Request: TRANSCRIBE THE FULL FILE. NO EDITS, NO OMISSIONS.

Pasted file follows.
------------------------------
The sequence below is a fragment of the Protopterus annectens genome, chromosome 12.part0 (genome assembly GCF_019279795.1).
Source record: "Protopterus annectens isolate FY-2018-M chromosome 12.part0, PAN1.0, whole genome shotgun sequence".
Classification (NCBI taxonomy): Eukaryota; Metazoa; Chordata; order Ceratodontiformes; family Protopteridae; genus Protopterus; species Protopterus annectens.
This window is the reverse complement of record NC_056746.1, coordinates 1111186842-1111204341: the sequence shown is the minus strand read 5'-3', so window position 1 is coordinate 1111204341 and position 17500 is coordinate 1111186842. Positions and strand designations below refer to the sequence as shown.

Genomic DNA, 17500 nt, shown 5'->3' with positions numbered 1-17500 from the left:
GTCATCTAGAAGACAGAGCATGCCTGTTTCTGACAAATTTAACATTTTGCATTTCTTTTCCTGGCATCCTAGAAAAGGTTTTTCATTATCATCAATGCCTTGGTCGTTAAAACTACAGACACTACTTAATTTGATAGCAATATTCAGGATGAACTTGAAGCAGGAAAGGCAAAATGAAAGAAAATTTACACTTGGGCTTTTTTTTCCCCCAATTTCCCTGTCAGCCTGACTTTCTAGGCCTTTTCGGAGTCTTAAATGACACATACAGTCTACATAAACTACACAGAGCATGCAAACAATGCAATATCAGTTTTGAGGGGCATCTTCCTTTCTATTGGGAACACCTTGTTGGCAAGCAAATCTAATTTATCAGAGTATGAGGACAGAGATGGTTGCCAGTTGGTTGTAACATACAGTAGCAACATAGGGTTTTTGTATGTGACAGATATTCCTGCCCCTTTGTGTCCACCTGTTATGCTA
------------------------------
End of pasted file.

The sequence below is a fragment of the Protopterus annectens genome, chromosome 12.part0 (genome assembly GCF_019279795.1).
Source record: "Protopterus annectens isolate FY-2018-M chromosome 12.part0, PAN1.0, whole genome shotgun sequence".
Classification (NCBI taxonomy): Eukaryota; Metazoa; Chordata; order Ceratodontiformes; family Protopteridae; genus Protopterus; species Protopterus annectens.
This window is the reverse complement of record NC_056746.1, coordinates 1111186842-1111204341: the sequence shown is the minus strand read 5'-3', so window position 1 is coordinate 1111204341 and position 17500 is coordinate 1111186842. Positions and strand designations below refer to the sequence as shown.

Genomic DNA, 17500 nt, shown 5'->3' with positions numbered 1-17500 from the left:
GTCATCTAGAAGACAGAGCATGCCTGTTTCTGACAAATTTAACATTTTGCATTTCTTTTCCTGGCATCCTAGAAAAGGTTTTTCATTATCATCAATGCCTTGGTCGTTAAAACTACAGACACTACTTAATTTGATAGCAATATTCAGGATGAACTTGAAGCAGGAAAGGCAAAATGAAAGAAAATTTACACTTGGGCTTTTTTTTCCCCCAATTTCCCTGTCAGCCTGACTTTCTAGGCCTTTTCGGAGTCTTAAATGACACATACAGTCTACATAAACTACACAGAGCATGCAAACAATGCAATATCAGTTTTGAGGGGCATCTTCCTTTCTATTGGGAACACCTTGTTGGCAAGCAAATCTAATTTATCAGAGTATGAGGACAGAGATGGTTGCCAGTTGGTTGTAACATACAGTAGCAACATAGGGTTTTTGTATGTGACAGATATTCCTGCCCCTTTGTGTCCACCTGTTATGCTA